Finally, the synthesis of the included interventions points to several additional areas for future research. One intervention aimed to enhance physical activity behaviour alongside other health behaviours among persons with SCI (Zemper et al. 2003). The utility of multiple behaviour change interventions among persons with SCI remains unknown and is a fruitful avenue for future research. While most behavioural interventions integrated behavioural strategies, few if any studies were explicit about providing training to participants with SCI about independent use of the strategies for self-management of physical activity beyond the intervention period. Future interventions should seek to train participants in how to use behavioural strategies (e.g., goal setting, action planning) without guidance from interventionists, with a goal to foster long-term behaviour change. Finally, and stemming from this point, is that most included studies examined the impact of interventions immediately following the intervention period, and most interventions occur over a relatively short period. Given physical activity behaviour requires sustained effort over a person’s lifetime, interventionists need to consider designing interventions that foster long-term change in psychosocial variables and physical activity participation. Extending intervention studies by including a follow-up period would begin to establish this needed evidence base.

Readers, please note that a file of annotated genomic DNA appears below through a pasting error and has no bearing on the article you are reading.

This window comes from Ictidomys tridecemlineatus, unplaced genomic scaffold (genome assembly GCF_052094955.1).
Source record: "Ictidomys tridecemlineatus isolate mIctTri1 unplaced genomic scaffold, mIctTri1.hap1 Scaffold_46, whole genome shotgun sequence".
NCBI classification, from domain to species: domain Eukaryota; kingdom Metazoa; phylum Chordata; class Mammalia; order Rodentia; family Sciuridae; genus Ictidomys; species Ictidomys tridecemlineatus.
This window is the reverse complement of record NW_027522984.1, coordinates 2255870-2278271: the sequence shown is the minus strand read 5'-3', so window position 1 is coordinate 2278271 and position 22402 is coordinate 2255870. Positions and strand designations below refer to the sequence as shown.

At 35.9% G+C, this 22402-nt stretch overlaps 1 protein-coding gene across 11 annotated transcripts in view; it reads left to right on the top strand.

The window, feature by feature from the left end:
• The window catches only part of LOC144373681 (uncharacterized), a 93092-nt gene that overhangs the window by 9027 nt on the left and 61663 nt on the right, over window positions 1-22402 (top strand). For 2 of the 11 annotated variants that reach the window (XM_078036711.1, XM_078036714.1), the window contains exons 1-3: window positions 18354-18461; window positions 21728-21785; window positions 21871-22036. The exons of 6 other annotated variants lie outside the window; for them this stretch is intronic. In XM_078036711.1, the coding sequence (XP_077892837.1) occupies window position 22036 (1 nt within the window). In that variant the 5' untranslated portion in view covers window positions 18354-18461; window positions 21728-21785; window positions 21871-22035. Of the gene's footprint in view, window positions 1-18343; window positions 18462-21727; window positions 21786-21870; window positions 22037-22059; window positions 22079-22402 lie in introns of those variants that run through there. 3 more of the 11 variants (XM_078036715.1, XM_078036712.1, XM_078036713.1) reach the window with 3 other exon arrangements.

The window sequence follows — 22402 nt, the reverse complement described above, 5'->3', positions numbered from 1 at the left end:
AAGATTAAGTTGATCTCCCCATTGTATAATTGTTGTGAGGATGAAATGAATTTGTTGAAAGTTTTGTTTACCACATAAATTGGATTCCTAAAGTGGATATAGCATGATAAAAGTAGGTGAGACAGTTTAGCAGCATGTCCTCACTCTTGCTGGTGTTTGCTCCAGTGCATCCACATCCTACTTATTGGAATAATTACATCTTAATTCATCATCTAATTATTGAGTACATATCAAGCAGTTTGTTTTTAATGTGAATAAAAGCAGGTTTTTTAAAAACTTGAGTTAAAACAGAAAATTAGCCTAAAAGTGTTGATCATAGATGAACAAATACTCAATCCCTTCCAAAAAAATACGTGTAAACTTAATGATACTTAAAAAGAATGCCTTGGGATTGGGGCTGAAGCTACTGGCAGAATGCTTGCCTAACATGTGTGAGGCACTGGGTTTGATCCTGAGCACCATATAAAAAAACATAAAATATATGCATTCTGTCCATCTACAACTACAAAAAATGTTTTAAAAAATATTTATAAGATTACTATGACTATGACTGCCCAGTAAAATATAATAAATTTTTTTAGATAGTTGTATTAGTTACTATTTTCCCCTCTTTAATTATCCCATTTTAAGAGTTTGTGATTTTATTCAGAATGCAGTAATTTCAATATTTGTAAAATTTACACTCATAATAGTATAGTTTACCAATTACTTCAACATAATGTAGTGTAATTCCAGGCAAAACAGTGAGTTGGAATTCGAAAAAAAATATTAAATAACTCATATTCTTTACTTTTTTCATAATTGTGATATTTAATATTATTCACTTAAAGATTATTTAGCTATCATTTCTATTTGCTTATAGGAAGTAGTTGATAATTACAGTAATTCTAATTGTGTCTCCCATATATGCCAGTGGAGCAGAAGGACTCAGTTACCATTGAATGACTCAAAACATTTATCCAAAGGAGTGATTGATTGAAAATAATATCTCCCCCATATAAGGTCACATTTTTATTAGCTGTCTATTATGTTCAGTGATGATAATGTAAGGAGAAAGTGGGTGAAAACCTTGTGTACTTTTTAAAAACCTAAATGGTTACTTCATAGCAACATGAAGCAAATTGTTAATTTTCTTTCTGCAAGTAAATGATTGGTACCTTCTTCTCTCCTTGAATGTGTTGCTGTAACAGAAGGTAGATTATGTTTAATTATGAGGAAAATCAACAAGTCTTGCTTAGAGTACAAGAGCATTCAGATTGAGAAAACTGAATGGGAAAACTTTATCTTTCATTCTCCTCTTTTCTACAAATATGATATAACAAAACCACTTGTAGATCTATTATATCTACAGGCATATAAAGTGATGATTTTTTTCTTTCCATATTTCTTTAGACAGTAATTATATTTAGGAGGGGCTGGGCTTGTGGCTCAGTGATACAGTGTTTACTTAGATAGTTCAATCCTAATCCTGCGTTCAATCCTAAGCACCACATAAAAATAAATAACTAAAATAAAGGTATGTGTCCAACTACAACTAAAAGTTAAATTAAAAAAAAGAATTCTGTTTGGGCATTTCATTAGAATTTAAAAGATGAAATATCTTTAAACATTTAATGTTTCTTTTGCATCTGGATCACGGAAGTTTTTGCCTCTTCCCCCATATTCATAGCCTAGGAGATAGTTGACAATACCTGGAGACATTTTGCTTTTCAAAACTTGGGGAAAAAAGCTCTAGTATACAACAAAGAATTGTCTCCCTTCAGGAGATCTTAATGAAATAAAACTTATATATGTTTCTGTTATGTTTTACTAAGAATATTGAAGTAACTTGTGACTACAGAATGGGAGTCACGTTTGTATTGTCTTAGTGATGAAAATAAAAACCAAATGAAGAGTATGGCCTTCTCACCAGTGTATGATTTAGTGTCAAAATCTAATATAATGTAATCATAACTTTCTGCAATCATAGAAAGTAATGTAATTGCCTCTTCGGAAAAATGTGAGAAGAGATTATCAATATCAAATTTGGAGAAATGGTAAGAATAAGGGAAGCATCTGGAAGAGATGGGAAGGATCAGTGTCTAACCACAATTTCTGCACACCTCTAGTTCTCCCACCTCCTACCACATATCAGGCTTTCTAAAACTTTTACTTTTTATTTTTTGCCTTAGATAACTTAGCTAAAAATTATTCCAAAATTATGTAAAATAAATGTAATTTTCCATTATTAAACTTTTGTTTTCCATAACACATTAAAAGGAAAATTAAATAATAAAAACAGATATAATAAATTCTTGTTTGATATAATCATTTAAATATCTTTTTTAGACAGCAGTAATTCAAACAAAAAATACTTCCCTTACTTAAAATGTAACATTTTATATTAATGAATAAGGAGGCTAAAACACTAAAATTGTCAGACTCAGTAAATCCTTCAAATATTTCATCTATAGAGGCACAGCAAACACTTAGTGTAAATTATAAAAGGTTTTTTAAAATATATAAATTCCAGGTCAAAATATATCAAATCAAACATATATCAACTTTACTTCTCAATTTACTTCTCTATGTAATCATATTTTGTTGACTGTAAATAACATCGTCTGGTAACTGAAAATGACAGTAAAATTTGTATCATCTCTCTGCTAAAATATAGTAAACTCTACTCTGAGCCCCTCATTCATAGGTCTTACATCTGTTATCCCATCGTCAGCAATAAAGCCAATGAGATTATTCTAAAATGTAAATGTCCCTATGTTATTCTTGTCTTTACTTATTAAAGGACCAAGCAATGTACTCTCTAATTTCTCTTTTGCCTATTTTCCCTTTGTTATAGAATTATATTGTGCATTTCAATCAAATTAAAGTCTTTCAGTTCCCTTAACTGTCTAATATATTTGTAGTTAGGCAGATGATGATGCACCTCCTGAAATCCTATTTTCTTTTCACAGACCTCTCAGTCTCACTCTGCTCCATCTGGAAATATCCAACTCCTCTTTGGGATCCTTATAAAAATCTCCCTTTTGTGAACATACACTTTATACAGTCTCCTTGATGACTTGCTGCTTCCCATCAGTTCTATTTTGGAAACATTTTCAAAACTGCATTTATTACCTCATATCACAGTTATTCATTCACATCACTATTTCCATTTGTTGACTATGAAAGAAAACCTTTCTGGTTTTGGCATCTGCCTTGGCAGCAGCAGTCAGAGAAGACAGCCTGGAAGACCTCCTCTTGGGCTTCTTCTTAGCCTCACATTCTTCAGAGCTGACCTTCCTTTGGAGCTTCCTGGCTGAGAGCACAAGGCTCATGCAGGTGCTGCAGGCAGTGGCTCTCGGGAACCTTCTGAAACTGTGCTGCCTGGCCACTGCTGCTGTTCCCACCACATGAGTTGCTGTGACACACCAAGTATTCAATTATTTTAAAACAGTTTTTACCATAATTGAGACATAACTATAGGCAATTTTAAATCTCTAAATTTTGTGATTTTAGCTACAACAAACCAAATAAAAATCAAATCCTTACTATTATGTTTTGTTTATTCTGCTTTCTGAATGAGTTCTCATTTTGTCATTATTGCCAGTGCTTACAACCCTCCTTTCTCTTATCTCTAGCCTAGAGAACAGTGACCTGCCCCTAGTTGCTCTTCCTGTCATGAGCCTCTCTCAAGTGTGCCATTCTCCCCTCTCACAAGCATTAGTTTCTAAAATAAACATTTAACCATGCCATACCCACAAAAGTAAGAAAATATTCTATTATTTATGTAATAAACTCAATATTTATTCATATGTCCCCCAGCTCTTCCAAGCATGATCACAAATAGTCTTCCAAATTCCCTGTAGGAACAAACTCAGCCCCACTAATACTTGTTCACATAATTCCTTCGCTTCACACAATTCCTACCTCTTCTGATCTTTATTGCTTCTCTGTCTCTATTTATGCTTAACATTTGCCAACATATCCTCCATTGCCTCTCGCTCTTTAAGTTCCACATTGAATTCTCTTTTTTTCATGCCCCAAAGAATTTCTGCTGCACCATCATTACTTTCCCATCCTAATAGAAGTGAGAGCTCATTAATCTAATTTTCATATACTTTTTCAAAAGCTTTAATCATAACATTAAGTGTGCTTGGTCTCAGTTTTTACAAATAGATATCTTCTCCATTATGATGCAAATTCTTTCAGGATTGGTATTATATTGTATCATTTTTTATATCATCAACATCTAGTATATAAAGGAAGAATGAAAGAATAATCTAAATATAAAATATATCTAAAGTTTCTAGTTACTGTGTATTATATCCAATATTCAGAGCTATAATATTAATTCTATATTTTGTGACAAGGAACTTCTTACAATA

There is level 1b evidence from one RCT that informational interventions are effective for increasing physical activity-related psychosocial variables among persons with SCI.
There is level 1a evidence from three RCTs, as well as support from three lower quality RCTs and four additional studies, that behavioural interventions are effective for increasing physical activity-related psychosocial variables among persons with SCI.
There is level 1a evidence from four RCTs, as well as support from four lower quality RCTs, one prospective controlled trial, and five additional studies, that behavioural interventions are effective for increasing physical activity behaviour among persons with SCI.
Future research should seek to fully employ behavioural theory throughout intervention design and evaluation, conduct a process evaluation to consider additional intervention components that influence effectiveness (e.g., dose, tailoring, delivery mode, provider), and design interventions that foster and evaluate long-term changes in LTPA psychosocial variables and participation.